Native American Museums

Thanksgiving is not only a time for gratitude for the abundance of the harvest, but it’s also a time for honoring the many ways Native Americans shared crops and knowledge with European colonists. North Carolina witnessed two such exchanges in the sixteenth-century with Spanish explorers at Fort San Juan, near Morganton, and British settlers at Roanoke Island. In both cases, European groups initially learned from and exchanged with local tribes, before their ultimate devastation or mysterious disappearance. The image on the left represents the type of house Spanish explorers built at Fort San Juan. Based on archaeological investigations, this form exhibits Native American construction influences.

Native American communities proudly persist in North Carolina, and representatives from many of the state’s 8 recognized tribes participated in the Museum of History’s 17th annual American Indian Heritage Celebration this past weekend. (To learn more about each tribe, click here.)

A variety of cultural heritage collections across the state focus on Native American artifacts, honoring the prehistoric past as well as the ways communities have evolved over time. The Town Creek Indian Mound State Historic Site interprets Pee Dee Culture (1000-1400) through archaeological research. Both the Frisco Native American Museum on the Outer Banks and the  Harnett County Indian Museum exhibit artifacts from the local area as well as those from across the continent to showcase the vibrancy of Native American handiwork.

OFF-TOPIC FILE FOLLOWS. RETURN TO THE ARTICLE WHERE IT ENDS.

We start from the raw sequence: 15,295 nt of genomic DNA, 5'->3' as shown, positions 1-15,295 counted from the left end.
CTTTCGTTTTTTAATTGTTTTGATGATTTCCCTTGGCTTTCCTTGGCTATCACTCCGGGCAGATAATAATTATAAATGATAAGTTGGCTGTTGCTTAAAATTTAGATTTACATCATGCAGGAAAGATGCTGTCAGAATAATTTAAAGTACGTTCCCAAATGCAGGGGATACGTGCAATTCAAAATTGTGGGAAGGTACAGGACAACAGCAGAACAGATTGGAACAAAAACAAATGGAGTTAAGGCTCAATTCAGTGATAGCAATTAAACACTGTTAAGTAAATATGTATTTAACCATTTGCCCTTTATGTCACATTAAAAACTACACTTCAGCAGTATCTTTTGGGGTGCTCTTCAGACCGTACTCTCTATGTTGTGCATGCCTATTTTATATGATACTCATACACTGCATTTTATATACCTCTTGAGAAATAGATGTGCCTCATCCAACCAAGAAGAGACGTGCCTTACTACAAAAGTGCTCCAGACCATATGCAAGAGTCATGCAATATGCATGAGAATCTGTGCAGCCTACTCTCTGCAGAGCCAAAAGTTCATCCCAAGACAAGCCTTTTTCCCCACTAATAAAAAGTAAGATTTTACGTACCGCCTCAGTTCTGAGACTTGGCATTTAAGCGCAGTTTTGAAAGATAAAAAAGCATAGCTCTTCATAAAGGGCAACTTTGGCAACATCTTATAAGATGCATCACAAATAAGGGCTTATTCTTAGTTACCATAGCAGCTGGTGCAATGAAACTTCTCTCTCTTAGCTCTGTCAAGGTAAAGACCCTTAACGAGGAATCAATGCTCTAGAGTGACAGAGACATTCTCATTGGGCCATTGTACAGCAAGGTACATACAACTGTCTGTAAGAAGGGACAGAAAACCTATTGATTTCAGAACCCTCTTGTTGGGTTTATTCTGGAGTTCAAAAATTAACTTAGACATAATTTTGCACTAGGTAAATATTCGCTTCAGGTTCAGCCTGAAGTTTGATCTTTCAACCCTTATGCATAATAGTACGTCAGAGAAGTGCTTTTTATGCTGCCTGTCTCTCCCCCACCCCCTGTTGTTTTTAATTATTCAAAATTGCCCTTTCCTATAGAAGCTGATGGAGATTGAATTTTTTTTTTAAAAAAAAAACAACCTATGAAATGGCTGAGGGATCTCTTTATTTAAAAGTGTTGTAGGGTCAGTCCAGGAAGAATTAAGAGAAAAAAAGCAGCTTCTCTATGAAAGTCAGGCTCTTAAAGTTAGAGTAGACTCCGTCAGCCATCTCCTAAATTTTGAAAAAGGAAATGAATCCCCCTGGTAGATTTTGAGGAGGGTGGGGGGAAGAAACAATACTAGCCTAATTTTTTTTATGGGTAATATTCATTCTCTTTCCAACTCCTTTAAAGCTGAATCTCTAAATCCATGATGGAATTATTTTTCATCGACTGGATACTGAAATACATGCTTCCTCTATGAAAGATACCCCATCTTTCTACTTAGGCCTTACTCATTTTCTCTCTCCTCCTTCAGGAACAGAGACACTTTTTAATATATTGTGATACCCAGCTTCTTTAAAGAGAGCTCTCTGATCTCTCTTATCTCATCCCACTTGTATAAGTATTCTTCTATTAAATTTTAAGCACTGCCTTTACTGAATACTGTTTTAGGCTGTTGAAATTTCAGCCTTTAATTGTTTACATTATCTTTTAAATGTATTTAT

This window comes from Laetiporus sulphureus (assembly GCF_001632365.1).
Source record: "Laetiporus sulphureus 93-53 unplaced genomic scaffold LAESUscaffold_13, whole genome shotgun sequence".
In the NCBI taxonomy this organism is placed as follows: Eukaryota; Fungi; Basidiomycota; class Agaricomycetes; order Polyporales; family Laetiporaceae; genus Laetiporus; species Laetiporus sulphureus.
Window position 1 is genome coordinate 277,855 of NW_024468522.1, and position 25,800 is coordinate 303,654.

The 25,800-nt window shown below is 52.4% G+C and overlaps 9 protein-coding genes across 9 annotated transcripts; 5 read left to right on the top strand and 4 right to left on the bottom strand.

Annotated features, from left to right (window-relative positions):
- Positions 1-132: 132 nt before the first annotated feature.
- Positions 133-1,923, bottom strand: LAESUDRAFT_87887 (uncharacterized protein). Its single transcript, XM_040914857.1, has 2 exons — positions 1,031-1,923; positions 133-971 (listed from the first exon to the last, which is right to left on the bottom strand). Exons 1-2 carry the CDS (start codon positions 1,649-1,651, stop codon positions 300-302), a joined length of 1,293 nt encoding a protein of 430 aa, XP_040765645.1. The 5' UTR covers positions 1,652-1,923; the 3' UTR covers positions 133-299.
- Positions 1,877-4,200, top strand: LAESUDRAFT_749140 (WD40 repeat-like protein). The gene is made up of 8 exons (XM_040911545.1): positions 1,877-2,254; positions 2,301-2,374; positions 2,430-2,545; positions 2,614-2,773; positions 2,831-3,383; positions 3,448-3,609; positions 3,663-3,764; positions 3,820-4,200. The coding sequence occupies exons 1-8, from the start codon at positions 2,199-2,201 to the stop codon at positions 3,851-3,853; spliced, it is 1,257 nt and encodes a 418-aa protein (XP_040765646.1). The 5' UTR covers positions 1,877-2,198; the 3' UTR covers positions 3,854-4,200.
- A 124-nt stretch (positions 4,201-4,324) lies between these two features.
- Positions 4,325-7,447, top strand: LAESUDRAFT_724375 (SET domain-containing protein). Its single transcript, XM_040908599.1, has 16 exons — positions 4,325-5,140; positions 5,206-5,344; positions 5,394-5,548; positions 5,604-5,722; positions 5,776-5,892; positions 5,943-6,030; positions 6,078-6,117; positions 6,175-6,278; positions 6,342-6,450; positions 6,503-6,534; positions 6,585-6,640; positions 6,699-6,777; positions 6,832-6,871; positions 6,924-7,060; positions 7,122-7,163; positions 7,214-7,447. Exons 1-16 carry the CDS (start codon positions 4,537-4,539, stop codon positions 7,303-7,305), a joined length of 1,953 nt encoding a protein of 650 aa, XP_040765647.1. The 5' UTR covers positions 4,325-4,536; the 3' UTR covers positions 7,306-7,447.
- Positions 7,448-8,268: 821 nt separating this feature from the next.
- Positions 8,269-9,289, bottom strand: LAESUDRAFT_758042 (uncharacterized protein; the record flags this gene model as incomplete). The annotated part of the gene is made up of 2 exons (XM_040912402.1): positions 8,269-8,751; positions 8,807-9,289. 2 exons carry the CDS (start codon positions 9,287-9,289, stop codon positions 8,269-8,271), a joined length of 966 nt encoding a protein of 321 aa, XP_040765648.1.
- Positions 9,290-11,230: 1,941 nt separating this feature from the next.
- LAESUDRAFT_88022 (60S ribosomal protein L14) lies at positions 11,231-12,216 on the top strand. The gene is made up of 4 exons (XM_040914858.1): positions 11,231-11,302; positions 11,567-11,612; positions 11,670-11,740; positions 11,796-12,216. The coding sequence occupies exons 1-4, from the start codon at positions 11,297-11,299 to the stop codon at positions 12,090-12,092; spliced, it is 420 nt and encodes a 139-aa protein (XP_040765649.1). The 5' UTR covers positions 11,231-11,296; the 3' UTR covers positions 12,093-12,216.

Several institutions preserve the heritage and culture of the Cherokee, the only North Carolina tribe with full federal recognition, and present it to the public. The Museum of the Cherokee Indian and Qualla Arts and Crafts Mutual complement the living history presentations of the Oconaluftee Indian Village in Cherokee. The Junaluska Memorial & Museum in Robbinsville also interprets the tribe’s history.

The Lumbee Community from Union Chapel, c. 1900, collection of the Museum of the Native American Resource Center

The Lumbee Tribe is the most populous Native American group in the state and has achieved partial federal recognition. The Lumbee Indian Museum in Laurinburg and the Museum of the Native American Resource Center at UNC Pembroke focus on this group.

How does your institution present Native American history? By preserving artifacts, presenting them through exhibits, or by developing public programs?

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This blog will contain posts from the C2C project staff on a variety of topics related to collections care and disaster preparedness. Enjoy the posts and let us know if you would like additional information or have a topic you would like for us to address.

Posted on November 20, 2012, in archaeology, historic sites, museums, public programs and tagged , , , , , , , , , , . Bookmark the permalink. Leave a comment.

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